8. chicken little November 14th, 2013 at 5:07 pm

    jacksquat November 14th, 2013 at 4:41 pm

    Technically speaking, if there is no agreement between MLB and NPB, what is stopping a MLB team from signing a Japanese player who decides to “defect”?

    – probably a breach of contract claim that the japanese team can bring against the player.

  9. trisha - true pinstriped blue November 14th, 2013 at 5:13 pm

    Realistically speaking, people from Japanese cultures are likely the last ones who would defect. It would be a sign of dishonor to do something like that. JMO

  10. Chambliss November 14th, 2013 at 5:23 pm

    It seems a little too convenient to me that now that the Yankees are rumored to be able to use some financial muscle to get a very good pitcher with reduced luxury tax consequences, suddenly the system which would allow this to happen may no longer exist.

  11. blake November 14th, 2013 at 5:23 pm

    jacksquat says:
    November 14, 2013 at 4:41 pm
    Technically speaking, if there is no agreement between MLB and NPB, what is stopping a MLB team from signing a Japanese player who decides to “defect”?

    Nothing if he retires I don’t think

  12. blake November 14th, 2013 at 5:24 pm

    But it would probAbaly strain the relationship between the two leagues

  13. chicken_stanley November 14th, 2013 at 5:24 pm

    hello brother chicken!

  14. jacksquat November 14th, 2013 at 5:29 pm

    Breach of contract, if there is one, would be between the Japanese player and the Japanese team.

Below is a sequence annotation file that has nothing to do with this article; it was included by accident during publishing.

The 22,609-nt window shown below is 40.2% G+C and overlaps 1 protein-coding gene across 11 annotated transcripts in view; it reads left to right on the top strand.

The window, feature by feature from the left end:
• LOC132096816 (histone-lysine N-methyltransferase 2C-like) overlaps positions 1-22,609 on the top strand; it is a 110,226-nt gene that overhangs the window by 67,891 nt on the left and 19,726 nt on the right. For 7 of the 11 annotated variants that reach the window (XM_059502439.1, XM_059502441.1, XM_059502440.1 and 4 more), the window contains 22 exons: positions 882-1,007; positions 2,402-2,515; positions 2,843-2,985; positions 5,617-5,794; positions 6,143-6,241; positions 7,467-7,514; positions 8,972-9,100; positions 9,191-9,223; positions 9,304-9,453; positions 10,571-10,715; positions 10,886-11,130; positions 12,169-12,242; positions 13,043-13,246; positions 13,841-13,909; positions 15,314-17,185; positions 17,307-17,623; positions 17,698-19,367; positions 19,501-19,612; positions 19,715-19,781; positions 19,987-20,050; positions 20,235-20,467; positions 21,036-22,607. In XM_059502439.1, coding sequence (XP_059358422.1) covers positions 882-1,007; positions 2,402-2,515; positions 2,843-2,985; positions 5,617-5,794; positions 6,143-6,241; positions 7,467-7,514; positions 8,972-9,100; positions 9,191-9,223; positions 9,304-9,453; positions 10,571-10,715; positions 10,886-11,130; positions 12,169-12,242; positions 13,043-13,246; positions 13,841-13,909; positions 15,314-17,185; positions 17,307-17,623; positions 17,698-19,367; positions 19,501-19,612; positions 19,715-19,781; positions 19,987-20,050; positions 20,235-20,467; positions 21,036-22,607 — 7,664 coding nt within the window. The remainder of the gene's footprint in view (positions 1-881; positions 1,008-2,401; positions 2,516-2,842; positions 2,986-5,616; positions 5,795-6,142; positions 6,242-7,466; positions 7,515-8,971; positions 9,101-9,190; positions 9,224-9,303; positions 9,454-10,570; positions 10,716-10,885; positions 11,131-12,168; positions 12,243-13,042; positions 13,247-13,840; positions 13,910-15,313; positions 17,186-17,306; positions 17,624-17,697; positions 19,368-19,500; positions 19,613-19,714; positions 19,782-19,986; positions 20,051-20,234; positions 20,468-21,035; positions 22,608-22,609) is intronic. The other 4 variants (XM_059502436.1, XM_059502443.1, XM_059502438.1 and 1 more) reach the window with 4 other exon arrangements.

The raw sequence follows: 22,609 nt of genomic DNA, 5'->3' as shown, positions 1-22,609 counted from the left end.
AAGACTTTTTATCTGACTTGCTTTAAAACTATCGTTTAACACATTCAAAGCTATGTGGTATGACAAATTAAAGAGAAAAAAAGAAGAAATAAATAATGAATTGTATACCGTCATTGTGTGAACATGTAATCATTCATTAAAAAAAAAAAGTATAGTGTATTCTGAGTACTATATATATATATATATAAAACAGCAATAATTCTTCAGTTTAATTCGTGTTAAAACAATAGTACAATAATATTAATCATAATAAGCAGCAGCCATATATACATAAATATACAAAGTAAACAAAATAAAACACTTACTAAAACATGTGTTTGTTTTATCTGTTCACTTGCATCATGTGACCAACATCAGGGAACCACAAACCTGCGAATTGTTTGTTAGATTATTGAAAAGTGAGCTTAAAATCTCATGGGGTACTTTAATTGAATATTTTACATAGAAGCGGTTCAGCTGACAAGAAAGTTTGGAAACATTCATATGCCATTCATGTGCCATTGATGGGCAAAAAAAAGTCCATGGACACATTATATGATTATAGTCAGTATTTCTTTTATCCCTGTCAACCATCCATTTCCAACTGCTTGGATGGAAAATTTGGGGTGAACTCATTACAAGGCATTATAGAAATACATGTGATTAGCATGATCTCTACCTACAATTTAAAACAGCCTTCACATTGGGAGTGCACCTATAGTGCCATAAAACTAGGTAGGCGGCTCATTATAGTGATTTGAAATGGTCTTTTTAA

15. blake November 14th, 2013 at 5:33 pm

    10. Ichiro Suzuki
    Do you realize Ichiro had a positive WAR this season? He was, apparently, better than a replacement-level player.

    His WAR was all defense and these cases are a weakness of WAR in general IMO. A no bat/good defense corner outfielder just isn’t that valuable. Ichiro was terrible in 2013

  16. trisha - true pinstriped blue November 14th, 2013 at 5:47 pm

    “It seems a little too convenient to me that now that the Yankees are rumored to be able to use some financial muscle to get a very good pitcher with reduced luxury tax consequences, suddenly the system which would allow this to happen may no longer exist.”

    Happy you said that. The Sux godfather, Uncle Bud, and a vengeful Joe Torre (still miffed at Cashman for someone perceived slight) make a formidable team…

  17. chicken_stanley November 14th, 2013 at 5:58 pm

    Say we stay under 189 this year and re-set the LT % in order to open the purse strings in ’15. A link to a list of FAs in ’15 is below… who do we throw the cabbage at?